I attached the spreadsheet if you're interested and a (not so brief) explanation of it below. It was a quick rough up I did for my own use so it's nothing fancy, but gives a little bit more information for resistor selection.

The first three columns show what series the resistor is part of (E6,E12, or E24).  Column D is the choices for resistor values.  Column E is the most important column.  It shows the output voltage range (Vmax-Vmin).  The higher the range, the more sensitive your sensor.  At the top of the column is the maximum range available with the resistors listed.  Looking down the Range column, you will see red, yellow, and green entries.  Green is the IDEAL choice (i.e. max range capable using resistors on the list).  Yellow are GOOD choices (i.e. at least 99% of the max range).  Lastly red are OK choices (i.e. they only give you 95% of the max range).  You can adjust the scales at the top of the page to your needs.  The next two columns are the max and min voltages if you configure the resistor as a pull up (so voltage decreases with light) and the last two columns are the max and min values if you use the resistor as a pull down (voltage increasing with light).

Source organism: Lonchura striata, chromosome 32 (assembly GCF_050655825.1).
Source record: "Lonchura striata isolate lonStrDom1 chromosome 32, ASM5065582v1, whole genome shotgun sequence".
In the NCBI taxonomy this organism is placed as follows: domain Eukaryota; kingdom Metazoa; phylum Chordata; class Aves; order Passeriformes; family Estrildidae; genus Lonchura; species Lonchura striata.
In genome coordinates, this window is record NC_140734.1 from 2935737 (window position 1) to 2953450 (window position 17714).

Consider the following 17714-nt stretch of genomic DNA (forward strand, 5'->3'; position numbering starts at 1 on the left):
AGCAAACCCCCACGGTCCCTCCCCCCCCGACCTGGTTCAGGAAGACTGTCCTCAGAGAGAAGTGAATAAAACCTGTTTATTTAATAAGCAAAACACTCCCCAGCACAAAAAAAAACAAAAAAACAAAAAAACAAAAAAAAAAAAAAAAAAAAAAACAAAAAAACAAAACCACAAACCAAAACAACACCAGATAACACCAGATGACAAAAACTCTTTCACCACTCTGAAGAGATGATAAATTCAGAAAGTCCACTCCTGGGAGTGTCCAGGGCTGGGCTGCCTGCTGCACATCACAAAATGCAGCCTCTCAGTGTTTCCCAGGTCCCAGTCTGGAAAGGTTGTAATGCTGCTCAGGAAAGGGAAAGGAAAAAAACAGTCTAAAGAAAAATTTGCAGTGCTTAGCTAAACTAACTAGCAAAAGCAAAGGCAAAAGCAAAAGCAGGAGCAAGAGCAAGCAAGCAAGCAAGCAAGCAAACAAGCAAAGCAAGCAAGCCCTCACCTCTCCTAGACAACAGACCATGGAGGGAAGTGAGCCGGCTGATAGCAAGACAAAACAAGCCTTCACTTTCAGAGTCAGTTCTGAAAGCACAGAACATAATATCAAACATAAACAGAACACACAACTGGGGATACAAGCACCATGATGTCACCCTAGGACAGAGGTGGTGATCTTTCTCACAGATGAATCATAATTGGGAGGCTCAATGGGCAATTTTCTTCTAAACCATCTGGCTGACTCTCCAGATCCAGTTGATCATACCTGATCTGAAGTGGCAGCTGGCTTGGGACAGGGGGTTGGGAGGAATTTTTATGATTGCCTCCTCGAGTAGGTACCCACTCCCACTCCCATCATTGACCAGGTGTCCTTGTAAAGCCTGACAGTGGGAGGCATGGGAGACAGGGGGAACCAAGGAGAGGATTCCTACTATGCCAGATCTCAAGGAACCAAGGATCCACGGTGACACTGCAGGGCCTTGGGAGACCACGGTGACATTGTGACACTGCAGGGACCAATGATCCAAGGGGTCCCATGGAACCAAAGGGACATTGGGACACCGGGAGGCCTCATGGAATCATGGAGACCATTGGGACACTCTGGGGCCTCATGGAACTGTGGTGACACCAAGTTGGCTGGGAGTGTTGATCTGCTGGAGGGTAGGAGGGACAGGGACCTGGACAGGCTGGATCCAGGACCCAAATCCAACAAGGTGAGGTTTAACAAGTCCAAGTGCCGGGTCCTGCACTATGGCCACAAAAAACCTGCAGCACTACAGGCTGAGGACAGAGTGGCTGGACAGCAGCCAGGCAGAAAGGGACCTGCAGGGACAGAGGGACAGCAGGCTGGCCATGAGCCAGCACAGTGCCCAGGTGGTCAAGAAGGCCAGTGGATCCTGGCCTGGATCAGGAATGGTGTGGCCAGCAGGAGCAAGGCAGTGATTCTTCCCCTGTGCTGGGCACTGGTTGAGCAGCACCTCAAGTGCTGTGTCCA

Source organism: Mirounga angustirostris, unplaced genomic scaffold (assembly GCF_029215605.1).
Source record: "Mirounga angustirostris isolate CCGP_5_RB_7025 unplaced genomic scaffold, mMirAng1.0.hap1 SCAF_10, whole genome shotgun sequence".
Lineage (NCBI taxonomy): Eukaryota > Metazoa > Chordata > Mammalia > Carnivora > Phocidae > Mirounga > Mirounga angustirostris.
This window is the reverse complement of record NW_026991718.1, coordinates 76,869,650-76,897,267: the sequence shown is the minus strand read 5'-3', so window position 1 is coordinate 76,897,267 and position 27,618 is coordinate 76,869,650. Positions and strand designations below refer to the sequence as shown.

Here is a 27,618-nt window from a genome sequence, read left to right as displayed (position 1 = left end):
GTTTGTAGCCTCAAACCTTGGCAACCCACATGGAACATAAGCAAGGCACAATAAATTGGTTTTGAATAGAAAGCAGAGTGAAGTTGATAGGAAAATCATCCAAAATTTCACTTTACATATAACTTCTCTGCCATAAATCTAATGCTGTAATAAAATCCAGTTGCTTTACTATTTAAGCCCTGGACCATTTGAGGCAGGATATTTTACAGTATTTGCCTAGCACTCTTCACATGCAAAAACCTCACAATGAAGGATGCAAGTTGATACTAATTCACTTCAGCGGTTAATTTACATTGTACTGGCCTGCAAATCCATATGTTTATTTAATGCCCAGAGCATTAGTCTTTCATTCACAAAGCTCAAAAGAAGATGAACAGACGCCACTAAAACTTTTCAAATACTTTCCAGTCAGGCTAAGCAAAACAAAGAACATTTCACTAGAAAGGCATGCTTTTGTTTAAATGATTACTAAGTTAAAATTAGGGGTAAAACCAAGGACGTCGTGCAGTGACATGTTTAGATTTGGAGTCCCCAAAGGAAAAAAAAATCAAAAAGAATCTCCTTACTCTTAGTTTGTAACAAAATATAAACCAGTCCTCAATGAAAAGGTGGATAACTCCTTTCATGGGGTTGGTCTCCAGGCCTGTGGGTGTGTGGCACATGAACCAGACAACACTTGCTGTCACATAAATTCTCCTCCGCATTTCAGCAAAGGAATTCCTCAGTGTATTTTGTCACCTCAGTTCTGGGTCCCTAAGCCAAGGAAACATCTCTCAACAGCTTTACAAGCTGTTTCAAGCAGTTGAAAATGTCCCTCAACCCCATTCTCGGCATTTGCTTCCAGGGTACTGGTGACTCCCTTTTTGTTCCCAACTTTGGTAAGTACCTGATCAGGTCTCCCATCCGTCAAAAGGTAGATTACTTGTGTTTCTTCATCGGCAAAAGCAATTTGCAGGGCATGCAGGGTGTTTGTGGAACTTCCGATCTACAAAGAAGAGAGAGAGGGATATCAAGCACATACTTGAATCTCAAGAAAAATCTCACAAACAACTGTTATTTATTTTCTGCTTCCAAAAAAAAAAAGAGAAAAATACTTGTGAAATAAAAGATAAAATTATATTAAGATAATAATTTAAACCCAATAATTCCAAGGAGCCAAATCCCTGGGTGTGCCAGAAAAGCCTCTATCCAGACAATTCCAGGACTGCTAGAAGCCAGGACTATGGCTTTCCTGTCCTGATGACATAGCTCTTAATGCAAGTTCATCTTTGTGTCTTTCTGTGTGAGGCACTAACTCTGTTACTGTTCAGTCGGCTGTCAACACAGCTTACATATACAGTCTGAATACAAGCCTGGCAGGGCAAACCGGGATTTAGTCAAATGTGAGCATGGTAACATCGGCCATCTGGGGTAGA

Title: Re: \$50 Robot photoresistors - bad bright/dark values
Post by: garriwilson on February 27, 2014, 06:02:00 PM
Thanks for the file, it was pretty useful for understanding and similar to the one admin had on the tutorial. I know you said photoresistor values can vary, but I did buy the exact same ones as in the tutorial, and the values are off by a lot. Admin had something like R_bright = 500 ohms and R_dark = 3300 ohms. My values are in kOhms, so that's a little concerning. I just want to make sure I didn't make some freak mistake before I go wire four 5kOhm resistors together and it ends up being a waste, you know?

Also, how much of a range do I really need? In the tutorial, the max Voltage Range that admin got with his 1.5 kOhm resistor was about 2 Volts. In my case I can get a 2 volt range with a 3.6 kOhm resistor. Are these two cases analogous? I mean, will the sensitivity of the robot to light be the same as in the tutorial, since my voltage dividers will produce the same max voltage range of 2V? Or since I have different values, will I need a wider range?